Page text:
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Insights from Cobbey Crisler, Ken Cooper and others
on select citations for
the Christian Science Bible Lesson for January 20, 2019

Warren's (W’s) PS#1 on the Golden Text and on telling about the proofs of our prayers —Ken Cooper’s NARRATIVE OFFERING this week—"The Mother of Eutychus"—springs from the Golden Text and supports the theme of last week's lesson on putting prayer into pratice with gratitude. The print version, both in color and black ink, can be accessed under Downloads near the upper right corner of both online versions of CedarS posts this week. When Ken emailed this week’s contribution to me, he added:

"The Golden Text follows on so well from last week, – the need to prove our prayers. With demonstration comes gratitude, – something which requires telling and sharing. The narrative about the Mother of Eutychus takes the Golden Text as its theme – fulfilling the role of our testimonies and gratitude for all that God has given. “In the beginning was the Word” – voicing “very good”, and voice is just one demonstration of Life."

[YOU CAN SEE AND HEAR BEAUTIFULLY READ BY KEN'S WIFE, SUE, the You tube video version at ]

A full listing of all the videos can be found on

W’s PS#2–Cobbey Crisler’s comments on “Be still and know…” in Psalms 46:10 (B4)

“Psalm 46, Verse 10. One of the simplest prescriptions for the human mind to take and one of the most difficult. The human mind resists to the hilt taking this one. “Be still and know that I [am] God.” The racket of thought quieted. It’s a very strong word, “Be still.” Jesus used those words to calm violence in nature [Mark 4:39], and also to cast out an unclean spirit [Mark 1:25]. It doesn’t belong in nature or human nature. Certainly it’s not part of the divine nature. So, “Be still” is [a] very emphatic verbal rebuke.”
“Leaves of the Tree: Prescriptions from Psalms”,
by B. Cobbey Crisler**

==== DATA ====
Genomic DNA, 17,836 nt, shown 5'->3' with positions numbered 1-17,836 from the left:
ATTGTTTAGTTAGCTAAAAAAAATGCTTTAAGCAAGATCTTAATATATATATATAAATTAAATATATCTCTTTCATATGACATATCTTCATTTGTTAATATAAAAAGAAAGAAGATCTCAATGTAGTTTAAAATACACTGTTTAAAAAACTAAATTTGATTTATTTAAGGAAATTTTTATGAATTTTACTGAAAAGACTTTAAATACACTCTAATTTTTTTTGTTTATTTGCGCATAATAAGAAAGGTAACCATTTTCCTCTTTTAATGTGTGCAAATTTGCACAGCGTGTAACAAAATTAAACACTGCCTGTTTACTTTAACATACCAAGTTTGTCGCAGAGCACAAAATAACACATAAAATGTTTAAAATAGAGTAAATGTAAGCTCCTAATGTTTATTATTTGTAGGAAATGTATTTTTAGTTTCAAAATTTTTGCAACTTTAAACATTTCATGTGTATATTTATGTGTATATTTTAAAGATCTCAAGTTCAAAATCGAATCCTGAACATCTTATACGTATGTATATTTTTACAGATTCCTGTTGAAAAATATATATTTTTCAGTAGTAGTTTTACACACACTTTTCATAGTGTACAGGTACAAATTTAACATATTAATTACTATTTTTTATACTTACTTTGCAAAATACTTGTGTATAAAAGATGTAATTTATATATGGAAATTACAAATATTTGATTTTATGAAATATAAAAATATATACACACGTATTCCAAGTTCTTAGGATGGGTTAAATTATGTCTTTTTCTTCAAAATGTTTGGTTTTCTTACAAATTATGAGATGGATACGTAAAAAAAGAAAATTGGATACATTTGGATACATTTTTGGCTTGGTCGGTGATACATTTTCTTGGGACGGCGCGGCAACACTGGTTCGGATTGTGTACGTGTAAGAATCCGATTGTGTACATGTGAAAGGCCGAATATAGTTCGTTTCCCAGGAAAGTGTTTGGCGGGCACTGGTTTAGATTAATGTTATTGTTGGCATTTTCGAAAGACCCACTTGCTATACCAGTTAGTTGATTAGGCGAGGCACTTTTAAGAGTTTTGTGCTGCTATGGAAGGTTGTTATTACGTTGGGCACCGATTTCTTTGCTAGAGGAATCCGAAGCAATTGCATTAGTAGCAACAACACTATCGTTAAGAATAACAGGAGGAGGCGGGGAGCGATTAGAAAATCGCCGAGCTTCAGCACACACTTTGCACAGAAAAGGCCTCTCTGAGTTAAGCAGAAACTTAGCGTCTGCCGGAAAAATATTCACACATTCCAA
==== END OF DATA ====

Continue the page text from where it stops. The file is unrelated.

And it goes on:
W’s PS#3—Cobbey Crisler on Psalm 41:5, 8, 12, 13 (B10)
“If we're in any doubt that many of the psalms directly spoke to a need for healing, look in Verse 3, "The LORD will strengthen him upon the bed of languishing: thou wilt make all his bed in his sickness. "

The psalms are very advanced in dealing with the effects on the health of people from thought in general directed sometimes against the patient. We find this is mentioned here. [Verse 5] "Mine enemies speak evil of me, When shall he die, and his name perish?" There’s a science called biometry which calculates the probable duration of human life. How long, when'll he die?

Verse 7. "All that hate me whisper together: they devise my hurt."

Verse 8. “An evil disease, [say they], cleaveth fast unto him: and [now] that he lieth he shall rise up no more." There’s the verdict of incurability passed upon all of us at some point. Listen to what Dr. Bernard Seagull of the Yale School of Medicine says,"The incurable can be cured. The potential incurable diseases have dwindled down to practically nothing. Because everywhere I speak someone with an incurable disease comes up and tells me they have just gotten over it. Your body will fight for its life if you feel loved. You can also literally keep people alive by loving them."